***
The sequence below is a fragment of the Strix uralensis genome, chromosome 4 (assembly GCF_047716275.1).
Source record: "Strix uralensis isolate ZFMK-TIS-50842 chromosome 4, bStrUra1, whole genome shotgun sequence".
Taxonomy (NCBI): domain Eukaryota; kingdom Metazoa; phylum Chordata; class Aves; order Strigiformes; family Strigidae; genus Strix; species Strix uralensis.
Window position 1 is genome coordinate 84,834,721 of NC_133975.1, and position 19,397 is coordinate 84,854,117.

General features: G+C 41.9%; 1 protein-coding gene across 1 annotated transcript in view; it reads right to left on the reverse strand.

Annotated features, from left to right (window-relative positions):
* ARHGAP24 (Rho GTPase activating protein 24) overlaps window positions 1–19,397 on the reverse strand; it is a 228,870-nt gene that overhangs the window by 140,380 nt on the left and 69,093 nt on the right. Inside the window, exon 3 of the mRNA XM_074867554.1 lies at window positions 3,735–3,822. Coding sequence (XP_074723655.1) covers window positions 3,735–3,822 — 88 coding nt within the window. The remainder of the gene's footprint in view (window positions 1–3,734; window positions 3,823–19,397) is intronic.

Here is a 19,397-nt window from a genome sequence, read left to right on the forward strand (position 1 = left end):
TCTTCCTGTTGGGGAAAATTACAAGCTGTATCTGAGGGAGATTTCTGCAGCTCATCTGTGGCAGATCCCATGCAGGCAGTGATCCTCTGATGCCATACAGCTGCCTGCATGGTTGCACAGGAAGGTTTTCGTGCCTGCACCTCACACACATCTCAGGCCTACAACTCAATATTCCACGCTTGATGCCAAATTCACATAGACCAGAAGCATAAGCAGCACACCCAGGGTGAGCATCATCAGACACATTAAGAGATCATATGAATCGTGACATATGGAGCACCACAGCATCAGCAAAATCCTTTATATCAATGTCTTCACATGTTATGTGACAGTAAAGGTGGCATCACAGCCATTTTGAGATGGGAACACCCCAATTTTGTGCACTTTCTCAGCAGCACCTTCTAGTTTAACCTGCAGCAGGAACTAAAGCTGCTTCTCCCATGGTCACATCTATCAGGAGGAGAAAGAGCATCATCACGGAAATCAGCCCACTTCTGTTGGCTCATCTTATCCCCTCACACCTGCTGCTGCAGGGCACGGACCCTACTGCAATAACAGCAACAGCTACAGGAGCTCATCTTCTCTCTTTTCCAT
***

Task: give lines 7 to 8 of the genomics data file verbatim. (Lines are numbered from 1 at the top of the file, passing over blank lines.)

* ARHGAP24 (Rho GTPase activating protein 24) overlaps window positions 1–19,397 on the reverse strand; it is a 228,870-nt gene that overhangs the window by 140,380 nt on the left and 69,093 nt on the right. Inside the window, exon 3 of the mRNA XM_074867554.1 lies at window positions 3,735–3,822. Coding sequence (XP_074723655.1) covers window positions 3,735–3,822 — 88 coding nt within the window. The remainder of the gene's footprint in view (window positions 1–3,734; window positions 3,823–19,397) is intronic.

Here is a 19,397-nt window from a genome sequence, read left to right on the forward strand (position 1 = left end):